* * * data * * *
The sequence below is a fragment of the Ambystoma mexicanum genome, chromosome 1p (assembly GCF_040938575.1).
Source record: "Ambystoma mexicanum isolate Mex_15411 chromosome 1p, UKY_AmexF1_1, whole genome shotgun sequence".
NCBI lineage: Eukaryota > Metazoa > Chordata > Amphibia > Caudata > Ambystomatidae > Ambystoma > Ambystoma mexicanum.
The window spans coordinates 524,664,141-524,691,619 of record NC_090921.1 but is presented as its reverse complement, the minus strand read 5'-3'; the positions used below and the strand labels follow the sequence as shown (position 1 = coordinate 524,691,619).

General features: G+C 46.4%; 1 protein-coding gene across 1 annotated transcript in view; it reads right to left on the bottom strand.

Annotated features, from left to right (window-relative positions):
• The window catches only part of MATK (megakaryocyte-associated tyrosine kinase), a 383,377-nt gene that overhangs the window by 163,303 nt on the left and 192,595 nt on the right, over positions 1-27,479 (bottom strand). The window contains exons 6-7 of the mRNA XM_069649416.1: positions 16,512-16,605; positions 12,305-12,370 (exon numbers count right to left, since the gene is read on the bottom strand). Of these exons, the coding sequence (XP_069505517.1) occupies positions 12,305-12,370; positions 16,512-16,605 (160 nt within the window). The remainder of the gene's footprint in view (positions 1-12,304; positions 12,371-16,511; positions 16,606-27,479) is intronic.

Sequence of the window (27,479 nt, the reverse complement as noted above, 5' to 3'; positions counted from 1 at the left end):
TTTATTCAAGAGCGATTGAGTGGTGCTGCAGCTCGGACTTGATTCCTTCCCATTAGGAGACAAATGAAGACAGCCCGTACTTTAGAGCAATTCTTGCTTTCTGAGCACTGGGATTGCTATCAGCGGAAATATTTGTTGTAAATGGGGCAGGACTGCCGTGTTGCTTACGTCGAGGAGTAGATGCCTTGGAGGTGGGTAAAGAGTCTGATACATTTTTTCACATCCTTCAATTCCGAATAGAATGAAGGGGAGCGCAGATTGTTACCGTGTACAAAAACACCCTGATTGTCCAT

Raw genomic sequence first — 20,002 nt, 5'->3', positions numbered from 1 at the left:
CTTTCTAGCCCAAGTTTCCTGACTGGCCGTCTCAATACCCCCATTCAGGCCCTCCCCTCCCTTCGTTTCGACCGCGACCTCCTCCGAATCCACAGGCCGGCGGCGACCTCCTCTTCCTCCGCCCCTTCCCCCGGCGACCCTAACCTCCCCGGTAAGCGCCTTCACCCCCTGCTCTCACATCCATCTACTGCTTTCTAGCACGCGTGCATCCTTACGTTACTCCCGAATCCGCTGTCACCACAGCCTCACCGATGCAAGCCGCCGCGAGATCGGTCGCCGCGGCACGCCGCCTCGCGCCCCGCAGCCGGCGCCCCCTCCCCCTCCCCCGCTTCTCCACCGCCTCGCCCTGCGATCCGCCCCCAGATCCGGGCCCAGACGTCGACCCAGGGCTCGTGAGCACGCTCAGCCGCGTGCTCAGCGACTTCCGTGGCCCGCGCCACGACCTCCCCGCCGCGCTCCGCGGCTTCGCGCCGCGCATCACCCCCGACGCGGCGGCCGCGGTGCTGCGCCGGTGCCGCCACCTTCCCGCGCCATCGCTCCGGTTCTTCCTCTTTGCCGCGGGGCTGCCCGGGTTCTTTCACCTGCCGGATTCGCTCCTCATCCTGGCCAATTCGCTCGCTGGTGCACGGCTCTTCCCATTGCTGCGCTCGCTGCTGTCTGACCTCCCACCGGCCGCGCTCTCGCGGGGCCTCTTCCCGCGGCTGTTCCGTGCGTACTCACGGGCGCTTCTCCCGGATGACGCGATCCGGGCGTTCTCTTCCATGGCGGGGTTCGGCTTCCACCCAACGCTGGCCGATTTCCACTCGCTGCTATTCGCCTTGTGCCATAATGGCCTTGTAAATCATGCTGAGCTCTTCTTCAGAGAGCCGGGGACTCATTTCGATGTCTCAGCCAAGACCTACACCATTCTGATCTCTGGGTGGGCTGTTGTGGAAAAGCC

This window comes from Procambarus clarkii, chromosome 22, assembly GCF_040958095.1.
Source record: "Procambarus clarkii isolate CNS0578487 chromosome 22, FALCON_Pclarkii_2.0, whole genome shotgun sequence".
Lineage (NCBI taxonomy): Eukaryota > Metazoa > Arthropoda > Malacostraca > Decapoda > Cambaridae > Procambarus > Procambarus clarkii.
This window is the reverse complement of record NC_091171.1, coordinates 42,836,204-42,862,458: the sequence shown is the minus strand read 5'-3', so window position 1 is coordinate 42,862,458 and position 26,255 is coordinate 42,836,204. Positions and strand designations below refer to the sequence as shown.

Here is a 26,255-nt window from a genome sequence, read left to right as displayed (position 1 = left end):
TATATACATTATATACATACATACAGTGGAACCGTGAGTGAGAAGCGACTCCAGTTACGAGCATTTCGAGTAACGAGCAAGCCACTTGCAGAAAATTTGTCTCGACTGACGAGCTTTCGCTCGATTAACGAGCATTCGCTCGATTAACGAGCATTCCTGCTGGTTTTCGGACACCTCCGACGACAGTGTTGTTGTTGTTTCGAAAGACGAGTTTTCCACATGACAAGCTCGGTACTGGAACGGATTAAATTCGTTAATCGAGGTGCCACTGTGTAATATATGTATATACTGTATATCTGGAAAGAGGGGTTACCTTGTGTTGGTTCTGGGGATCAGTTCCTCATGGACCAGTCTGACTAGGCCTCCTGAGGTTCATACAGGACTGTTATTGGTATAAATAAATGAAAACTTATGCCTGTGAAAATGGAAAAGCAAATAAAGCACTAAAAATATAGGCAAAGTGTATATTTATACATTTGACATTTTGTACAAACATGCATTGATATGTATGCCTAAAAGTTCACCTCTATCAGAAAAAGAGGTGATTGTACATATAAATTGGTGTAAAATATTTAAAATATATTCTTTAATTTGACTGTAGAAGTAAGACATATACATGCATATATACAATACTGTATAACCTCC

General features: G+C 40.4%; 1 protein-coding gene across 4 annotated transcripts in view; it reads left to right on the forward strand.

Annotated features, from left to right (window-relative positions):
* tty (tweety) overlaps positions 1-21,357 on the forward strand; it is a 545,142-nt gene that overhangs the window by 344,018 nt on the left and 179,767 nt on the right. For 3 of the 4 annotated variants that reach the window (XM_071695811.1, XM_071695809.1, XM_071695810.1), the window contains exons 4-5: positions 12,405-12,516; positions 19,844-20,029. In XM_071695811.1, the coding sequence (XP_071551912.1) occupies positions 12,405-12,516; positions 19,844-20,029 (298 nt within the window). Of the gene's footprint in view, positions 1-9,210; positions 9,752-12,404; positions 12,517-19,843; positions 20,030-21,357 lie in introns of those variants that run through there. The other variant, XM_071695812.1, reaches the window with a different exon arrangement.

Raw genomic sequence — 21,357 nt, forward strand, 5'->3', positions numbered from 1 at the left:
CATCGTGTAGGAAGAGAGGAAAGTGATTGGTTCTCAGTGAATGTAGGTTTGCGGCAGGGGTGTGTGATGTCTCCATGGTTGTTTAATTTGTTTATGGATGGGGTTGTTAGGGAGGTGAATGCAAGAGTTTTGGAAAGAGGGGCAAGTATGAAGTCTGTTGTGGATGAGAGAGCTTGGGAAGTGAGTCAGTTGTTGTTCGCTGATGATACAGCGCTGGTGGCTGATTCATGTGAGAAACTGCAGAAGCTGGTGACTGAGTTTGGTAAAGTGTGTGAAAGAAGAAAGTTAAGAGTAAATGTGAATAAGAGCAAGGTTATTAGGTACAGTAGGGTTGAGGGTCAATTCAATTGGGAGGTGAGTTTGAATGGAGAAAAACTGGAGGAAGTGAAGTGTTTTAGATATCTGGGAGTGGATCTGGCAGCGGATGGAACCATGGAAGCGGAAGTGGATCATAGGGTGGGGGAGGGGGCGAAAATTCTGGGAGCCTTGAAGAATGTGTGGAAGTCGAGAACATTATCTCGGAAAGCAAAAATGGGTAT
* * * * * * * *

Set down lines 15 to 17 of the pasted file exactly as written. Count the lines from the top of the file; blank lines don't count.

This window is the reverse complement of record NC_091171.1, coordinates 42,836,204-42,862,458: the sequence shown is the minus strand read 5'-3', so window position 1 is coordinate 42,862,458 and position 26,255 is coordinate 42,836,204. Positions and strand designations below refer to the sequence as shown.

Here is a 26,255-nt window from a genome sequence, read left to right as displayed (position 1 = left end):
TATATACATTATATACATACATACAGTGGAACCGTGAGTGAGAAGCGACTCCAGTTACGAGCATTTCGAGTAACGAGCAAGCCACTTGCAGAAAATTTGTCTCGACTGACGAGCTTTCGCTCGATTAACGAGCATTCGCTCGATTAACGAGCATTCCTGCTGGTTTTCGGACACCTCCGACGACAGTGTTGTTGTTGTTTCGAAAGACGAGTTTTCCACATGACAAGCTCGGTACTGGAACGGATTAAATTCGTTAATCGAGGTGCCACTGTGTAATATATGTATATACTGTATATCTGGAAAGAGGGGTTACCTTGTGTTGGTTCTGGGGATCAGTTCCTCATGGACCAGTCTGACTAGGCCTCCTGAGGTTCATACAGGACTGTTATTGGTATAAATAAATGAAAACTTATGCCTGTGAAAATGGAAAAGCAAATAAAGCACTAAAAATATAGGCAAAGTGTATATTTATACATTTGACATTTTGTACAAACATGCATTGATATGTATGCCTAAAAGTTCACCTCTATCAGAAAAAGAGGTGATTGTACATATAAATTGGTGTAAAATATTTAAAATATATTCTTTAATTTGACTGTAGAAGTAAGACATATACATGCATATATACAATACTGTATAACCTCC